Machine vision gives machines the gift of sight, replacing or complementing manual inspection tasks using digital cameras and image processing. Vision used to be very expensive and complicated, but now exciting advancements have caused the cost to come down creating a compelling and quick ROI. These improvements have led to vision becoming more and more common in the market. There are two vision types: 2D vision and 3D vision.
Machine vision applications range from fairly basic tasks, like presence detection, to complex real-time inspection and grading tasks in harsh environments. Machine vision tasks can be categorized into one of four main tasks:
- Positioning is the task of detecting and locating objects, then report presence or coordinates of the object.
- Inspection is the task of verifying product quality, eg check the presence of all parts of an assembly or find defects and deviations.
- Measurement is the task of determining object dimensions such as length, width, height, area, and volume.
- Reading is the ability to decode and read texts, such as 1D code, 2D code, and OCV/OCR.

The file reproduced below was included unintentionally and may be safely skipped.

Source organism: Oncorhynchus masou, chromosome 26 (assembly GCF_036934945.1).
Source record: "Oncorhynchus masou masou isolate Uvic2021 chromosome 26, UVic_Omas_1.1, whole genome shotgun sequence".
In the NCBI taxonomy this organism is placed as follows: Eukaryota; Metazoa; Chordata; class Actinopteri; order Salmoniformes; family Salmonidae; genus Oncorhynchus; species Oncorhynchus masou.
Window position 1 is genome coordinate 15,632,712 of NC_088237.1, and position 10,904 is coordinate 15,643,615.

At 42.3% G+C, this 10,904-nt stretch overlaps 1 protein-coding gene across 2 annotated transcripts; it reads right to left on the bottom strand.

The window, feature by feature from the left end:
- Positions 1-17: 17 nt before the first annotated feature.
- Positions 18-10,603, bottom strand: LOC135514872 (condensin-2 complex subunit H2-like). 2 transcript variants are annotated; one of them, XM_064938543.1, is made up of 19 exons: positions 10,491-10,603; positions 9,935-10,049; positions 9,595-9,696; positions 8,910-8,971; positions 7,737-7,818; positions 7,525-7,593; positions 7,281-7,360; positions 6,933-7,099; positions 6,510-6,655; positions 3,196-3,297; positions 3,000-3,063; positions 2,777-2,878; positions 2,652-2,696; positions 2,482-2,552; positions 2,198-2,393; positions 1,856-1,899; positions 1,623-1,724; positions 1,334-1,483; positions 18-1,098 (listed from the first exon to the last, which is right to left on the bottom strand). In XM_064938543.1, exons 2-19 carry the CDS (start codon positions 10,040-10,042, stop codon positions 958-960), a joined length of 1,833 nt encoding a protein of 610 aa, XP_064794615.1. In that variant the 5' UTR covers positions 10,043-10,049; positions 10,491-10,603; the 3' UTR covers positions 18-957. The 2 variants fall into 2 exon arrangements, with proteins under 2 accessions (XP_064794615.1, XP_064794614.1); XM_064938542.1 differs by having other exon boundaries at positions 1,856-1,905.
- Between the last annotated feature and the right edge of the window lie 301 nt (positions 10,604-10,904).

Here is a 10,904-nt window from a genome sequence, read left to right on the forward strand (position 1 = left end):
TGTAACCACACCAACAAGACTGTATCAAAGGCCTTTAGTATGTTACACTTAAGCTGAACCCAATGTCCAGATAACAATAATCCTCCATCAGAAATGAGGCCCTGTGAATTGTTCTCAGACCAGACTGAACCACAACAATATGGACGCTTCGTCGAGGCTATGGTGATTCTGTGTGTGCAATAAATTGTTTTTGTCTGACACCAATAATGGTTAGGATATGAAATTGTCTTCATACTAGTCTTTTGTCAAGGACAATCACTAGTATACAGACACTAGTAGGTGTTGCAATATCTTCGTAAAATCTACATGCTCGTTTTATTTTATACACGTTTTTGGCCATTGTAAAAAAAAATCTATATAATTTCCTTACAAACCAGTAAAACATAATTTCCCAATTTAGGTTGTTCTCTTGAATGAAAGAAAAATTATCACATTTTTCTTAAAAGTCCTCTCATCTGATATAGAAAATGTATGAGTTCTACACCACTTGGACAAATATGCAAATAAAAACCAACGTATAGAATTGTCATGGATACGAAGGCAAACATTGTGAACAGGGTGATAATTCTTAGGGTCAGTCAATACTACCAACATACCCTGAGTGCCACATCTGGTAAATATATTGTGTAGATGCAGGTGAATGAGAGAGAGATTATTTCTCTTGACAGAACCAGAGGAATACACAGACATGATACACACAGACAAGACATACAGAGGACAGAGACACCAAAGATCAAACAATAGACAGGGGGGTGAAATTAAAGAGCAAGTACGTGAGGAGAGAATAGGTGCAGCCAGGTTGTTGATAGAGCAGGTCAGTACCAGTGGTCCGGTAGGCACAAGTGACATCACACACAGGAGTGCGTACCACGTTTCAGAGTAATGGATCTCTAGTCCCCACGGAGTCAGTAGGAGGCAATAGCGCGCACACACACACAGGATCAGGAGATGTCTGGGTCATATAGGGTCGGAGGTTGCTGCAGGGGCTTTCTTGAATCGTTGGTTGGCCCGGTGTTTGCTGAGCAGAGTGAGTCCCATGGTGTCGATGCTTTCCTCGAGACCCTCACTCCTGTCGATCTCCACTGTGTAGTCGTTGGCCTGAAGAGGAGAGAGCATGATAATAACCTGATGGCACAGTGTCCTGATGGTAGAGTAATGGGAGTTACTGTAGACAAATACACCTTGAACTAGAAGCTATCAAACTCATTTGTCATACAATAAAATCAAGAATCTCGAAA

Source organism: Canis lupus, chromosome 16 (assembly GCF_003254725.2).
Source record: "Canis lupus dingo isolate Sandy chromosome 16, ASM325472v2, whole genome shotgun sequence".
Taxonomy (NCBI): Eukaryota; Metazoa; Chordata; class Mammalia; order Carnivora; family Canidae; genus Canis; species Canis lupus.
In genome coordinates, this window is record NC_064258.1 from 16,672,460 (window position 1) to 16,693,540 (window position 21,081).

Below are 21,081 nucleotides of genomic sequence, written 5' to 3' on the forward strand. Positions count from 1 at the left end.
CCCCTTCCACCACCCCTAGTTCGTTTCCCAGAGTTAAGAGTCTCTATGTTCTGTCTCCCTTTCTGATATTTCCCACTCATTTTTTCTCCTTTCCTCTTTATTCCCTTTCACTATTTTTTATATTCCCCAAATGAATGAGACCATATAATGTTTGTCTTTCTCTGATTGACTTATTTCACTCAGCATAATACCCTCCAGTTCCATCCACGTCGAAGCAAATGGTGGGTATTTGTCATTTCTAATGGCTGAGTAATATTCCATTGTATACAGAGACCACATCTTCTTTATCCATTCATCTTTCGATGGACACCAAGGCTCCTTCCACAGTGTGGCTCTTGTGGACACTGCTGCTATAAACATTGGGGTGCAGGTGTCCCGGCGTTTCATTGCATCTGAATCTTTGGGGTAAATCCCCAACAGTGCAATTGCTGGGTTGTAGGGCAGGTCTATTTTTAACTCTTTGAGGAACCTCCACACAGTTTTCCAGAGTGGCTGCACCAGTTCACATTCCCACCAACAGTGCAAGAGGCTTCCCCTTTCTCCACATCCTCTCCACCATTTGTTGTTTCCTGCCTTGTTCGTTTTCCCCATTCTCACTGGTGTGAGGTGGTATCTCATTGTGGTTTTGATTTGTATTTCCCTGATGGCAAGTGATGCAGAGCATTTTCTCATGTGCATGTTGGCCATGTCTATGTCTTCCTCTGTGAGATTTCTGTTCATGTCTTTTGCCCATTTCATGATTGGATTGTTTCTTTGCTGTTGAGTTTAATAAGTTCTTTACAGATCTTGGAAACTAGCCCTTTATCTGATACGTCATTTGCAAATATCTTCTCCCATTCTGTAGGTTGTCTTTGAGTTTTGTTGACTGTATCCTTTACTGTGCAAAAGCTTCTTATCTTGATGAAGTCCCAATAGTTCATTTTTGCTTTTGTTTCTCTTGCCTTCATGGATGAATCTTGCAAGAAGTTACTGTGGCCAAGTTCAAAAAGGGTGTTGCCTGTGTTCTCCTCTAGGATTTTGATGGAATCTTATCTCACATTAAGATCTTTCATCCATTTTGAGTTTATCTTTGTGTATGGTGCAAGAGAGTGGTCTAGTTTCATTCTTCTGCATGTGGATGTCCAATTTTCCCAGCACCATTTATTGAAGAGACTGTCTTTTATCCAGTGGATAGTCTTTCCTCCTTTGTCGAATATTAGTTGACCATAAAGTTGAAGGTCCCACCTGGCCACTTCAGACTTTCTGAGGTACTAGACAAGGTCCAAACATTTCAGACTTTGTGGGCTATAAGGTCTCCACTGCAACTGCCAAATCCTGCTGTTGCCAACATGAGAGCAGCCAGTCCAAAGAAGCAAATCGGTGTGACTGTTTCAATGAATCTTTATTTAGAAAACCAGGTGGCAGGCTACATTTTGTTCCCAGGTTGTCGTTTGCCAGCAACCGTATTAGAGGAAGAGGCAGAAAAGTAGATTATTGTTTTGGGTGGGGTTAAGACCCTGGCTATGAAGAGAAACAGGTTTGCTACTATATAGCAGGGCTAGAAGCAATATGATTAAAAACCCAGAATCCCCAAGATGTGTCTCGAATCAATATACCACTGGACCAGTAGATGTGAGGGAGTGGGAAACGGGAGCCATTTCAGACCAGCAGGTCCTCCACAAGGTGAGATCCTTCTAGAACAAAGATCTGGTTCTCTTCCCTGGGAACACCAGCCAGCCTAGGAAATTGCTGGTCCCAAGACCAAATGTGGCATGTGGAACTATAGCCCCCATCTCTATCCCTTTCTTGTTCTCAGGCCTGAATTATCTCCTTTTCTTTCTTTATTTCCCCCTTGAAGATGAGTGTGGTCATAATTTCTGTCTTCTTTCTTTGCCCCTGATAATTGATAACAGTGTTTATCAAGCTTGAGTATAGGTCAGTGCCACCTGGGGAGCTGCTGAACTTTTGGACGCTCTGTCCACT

In 2D imaging, the analyzable scene is captured either by area camera or by scanning using a line scan camera. The image produced is either in intensity values (monochrome) or color (RGB values). Lighting is one of the most important factors in capturing these images. Correct lighting emphasizes the features that the sensor wants to analyze and ensures a high-quality image. 2D vision is perfect for applications with high contrast, or when the texture or color of the object is the key to the solution. Depending on the type of lighting for the task, 2D vision can be used to do all four tasks and is the dominant technology for machine vision.
3D imaging can be done with scanning technologies or snapshot technologies. Using scanning technology, 3D images are created profile by profile by moving the object through the measurement region or by moving the camera over the object. This movement must be constant for the 3D image to turn out correctly. Snapshot technology captures the 3D images much like a regular camera by simply snapping a picture and then creating the 3D image. Scanned images are usually much more accurate as a 3D image than the snapshot images. 3D vision is ideal for analyzing volume, shape, or 3D position of objects. It can also be used to detect parts and defects with low contrast as long as there is a detectable height difference. 3D vision is mainly used for measuring, inspection, and positioning.